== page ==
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Red Willow Spirit: Standing In a Sovereignty of Spirit

But for the presence of a single tree long since felled by wind and weather, these images could have been captured today instead of six years ago.

The sky is gray and lowering, snow already descending upon the peaks behind a veil of clouds. We even had snow here at their feet this morning, although to forecast was for once entirely accurate in predicting that snow would turn to rain.

And save for the left tree in the middle ground, now tumbled to the earth beneath it, the foliage looks much the same, a base of green nonetheless ignited now by plenty of golden flame.

Time was, the first snow of the season always came in October. It wasn’t unusual to have it arrive in the first half of the month, either, although we were more likely to get real accumulations in the latter half. I still remember one October, probably more than a decade ago now, when a late-month storm delivered snow measurable in feet, plural. We spent an afternoon on the ATV, plow winched to the front to clear paths for walking and driving, dogs chasing joyously behind.

Last year, though, the mercury was still rising into the upper eighties at this point in the year.

We have watched our weather change for decades now, and climate with it, but here at Red Willow, the past seven years have been marked by an accelerating rate of transformation that is occurring, and visibly, in real time. It’s sobering to realize that you are witnessing something that is, in generational terms, already irrevocable. The questions that remain are the extent to which its pace may be halted or at least slowed, and what limited capacity exists for reversal.

For the most part, we will see neither in our lifetimes.

We work to change it anyway.

Two years ago, we had hope that there might be just enough institutional conscience to work for such change on a societal level. The intervening events have taught us that this hope is now an utterly false one, nothing better than the wildest of pipe dreams. Should cooler heads eventually prevail again before the country dies in the same colonial throes  in which it was born, much of the damage will be too great to undo.

All that will remain to us is to work for that which can be altered for the better, and to adapt to that which cannot.

For our peoples, this has never been in question. We have future generations to protect.

We have an earth to protect, too: our mother, our womb, the place from which so many of our peoples come, the land to which we are bound and that binds itself to us. It is a relationship less symbiotic than simply familial — the land is our relative, and the sky, the sun and wind and storm, the animals and the trees and the spirits of the plants.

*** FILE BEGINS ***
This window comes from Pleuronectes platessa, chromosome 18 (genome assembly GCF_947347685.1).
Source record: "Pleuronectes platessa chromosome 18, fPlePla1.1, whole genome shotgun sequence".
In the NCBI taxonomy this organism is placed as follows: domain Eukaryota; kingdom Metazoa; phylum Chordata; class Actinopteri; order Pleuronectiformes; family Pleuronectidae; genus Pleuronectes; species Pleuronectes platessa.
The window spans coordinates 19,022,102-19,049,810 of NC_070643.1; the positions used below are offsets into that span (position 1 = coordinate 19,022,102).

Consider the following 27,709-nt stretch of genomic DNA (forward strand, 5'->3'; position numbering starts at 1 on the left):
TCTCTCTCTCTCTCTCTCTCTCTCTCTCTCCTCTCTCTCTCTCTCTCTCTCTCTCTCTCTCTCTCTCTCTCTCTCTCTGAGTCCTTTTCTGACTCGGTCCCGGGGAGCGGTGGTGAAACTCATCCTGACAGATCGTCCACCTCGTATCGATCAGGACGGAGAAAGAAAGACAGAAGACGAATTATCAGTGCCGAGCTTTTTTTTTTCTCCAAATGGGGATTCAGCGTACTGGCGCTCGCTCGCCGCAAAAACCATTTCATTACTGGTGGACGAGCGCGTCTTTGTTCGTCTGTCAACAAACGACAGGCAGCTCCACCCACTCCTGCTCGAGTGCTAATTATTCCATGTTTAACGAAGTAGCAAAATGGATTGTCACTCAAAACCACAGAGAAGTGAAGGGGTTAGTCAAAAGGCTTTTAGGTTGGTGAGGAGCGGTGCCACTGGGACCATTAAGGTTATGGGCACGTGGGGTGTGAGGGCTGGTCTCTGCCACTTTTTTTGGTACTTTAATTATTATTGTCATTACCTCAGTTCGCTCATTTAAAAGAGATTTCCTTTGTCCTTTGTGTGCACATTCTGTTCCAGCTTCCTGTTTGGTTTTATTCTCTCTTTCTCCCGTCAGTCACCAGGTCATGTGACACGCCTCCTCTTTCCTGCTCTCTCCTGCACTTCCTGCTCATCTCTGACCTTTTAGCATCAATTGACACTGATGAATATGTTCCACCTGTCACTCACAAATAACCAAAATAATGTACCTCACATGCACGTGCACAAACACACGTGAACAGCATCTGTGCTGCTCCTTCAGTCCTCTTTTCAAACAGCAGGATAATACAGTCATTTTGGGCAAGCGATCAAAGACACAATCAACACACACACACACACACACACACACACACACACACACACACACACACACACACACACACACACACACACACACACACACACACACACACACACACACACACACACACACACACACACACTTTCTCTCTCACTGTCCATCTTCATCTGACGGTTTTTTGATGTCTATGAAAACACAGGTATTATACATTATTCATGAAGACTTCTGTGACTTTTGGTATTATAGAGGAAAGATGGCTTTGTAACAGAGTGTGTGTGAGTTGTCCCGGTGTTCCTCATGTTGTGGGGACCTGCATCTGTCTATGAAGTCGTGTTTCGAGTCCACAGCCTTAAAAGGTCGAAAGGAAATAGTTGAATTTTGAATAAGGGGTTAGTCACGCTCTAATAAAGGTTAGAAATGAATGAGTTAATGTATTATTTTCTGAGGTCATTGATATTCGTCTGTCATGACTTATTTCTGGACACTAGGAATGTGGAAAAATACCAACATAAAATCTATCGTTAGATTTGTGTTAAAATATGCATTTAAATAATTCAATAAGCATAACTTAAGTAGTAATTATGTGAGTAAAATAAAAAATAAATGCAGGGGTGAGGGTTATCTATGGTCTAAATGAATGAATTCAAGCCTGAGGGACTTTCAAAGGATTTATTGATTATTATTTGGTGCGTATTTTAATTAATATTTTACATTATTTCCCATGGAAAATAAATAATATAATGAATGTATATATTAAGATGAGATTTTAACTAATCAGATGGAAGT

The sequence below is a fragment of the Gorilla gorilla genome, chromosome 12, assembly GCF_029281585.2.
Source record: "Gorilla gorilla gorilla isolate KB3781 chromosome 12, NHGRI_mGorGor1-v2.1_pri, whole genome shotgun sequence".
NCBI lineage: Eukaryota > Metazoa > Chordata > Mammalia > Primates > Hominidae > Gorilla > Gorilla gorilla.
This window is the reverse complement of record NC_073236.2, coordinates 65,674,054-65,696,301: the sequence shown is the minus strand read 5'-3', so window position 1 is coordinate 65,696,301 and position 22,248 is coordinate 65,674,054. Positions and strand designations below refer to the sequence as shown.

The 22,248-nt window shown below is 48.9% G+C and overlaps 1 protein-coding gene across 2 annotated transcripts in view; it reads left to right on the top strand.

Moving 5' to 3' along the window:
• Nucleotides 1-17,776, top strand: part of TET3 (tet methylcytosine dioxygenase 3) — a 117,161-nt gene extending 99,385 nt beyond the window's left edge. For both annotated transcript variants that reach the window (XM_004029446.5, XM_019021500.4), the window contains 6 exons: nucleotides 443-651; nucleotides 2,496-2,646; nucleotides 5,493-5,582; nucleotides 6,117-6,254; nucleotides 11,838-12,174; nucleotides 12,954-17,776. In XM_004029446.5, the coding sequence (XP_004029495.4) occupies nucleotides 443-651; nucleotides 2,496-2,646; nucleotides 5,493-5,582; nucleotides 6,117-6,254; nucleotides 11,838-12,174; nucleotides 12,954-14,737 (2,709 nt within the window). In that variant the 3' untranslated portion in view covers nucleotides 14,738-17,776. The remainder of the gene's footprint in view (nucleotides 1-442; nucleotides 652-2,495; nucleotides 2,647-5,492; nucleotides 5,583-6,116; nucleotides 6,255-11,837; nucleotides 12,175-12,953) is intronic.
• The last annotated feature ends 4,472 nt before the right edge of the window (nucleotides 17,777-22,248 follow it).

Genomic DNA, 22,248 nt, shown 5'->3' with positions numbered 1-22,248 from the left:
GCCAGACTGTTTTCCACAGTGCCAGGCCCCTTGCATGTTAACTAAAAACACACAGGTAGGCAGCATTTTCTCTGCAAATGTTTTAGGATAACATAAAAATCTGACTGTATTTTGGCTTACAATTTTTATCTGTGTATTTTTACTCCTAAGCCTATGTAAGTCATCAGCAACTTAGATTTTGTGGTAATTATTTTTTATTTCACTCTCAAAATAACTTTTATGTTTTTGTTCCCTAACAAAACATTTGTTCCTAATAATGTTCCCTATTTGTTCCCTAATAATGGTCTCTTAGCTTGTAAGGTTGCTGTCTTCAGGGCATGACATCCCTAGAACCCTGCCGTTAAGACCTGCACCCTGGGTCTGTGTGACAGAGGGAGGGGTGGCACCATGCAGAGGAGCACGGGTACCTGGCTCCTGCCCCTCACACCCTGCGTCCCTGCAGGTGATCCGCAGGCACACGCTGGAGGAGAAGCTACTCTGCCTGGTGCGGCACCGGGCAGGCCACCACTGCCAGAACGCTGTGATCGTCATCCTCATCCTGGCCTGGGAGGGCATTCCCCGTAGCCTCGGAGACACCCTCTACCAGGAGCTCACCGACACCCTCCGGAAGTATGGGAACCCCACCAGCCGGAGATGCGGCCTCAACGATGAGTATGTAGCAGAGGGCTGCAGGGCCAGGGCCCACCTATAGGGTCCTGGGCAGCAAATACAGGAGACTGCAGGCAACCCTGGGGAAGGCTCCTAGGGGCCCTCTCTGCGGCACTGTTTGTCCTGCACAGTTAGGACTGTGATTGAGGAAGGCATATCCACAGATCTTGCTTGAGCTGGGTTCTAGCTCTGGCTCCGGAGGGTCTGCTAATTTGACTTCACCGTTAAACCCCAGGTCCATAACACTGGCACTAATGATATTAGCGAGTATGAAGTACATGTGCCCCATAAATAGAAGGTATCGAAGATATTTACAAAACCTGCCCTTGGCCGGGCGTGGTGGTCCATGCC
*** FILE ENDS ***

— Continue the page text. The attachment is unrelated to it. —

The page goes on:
My own lands are long since lost to me, not merely the collective ones from which distance separates me, and time too, but also the land on which my individual childhood was spent, lost to the collective generations before, lost now forever to the grasping colonial interests of factory farming. This my home now, too, invited by one of this place’s own and adopted by the land, if only in a manner of speaking. It and I do not belong to each other in the way that it and Wings do, but in exchange for my willingness to protect it, the land and its spirits tolerate my existence here, even welcome it after a fashion. It is, perhaps, that recognition of blood, of a relative, however distant, that binds us in common cause. Wings, of course, is born of this place, of the earth and the waters, and its spirit and his are bound up and braided together in ways that can be neither broken for good nor breached from the outside.

On this day, much like the one in these images from a half-dozen years ago, the skyscape reminds me of the places and spaces of home, lands of great waters and heavy storms. I feel safe, sheltered, secure beneath such skies. I feel at home. For me, one of the great gifts of this place is that, while the storms and clouds are less frequent, they are still very much a part of it, essential and elemental, as much a constituent part of its identity as the fiery foliage of fall and the glowing amber light and the snows os the winter still to come.

I said yesterday that here, we take the point of the aspens and the other trees, that we follow their lead and refuse to be turned by the outside world before our time. Such thoughts are always much on our minds this time of year, given that only yesterday the outside world persisted in its celebration of a genocidal invader, or in its reaction to him, or both.

Of the trees in the foreground above, only the trunk on the right remains, along with the smaller sprouts that have yet to prove that they can withstand change and time. The beautiful old tree on the left, gnarled with an elder’s wisdom, stands no more, felled by age and time, wind and weather, and simply the way of things after enough generations have passed. Survival does not mean immortality in the literal sense.

But the roots remain. Next to it, a seemingly broken-down tree that we all thought was dead has taken on new life, flowering in spring, leafing in summer, flaming in fall, and standing in a sovereignty of spirit in winter. All around both, new shoots rise, mimicking their elder’s colors if not yet its size and shape. This younger generation has survived these last harsh winters and more recent drought, too.

So it is with us. Our numbers, in relative terms, are few. The conditions that face us are mostly daunting. And yet, the roots remain; our spirits rise; our bodies stand strong in spite of it, or perhaps at least partly because of it.

We, too, are standing in a sovereignty of spirit.

~ Aji












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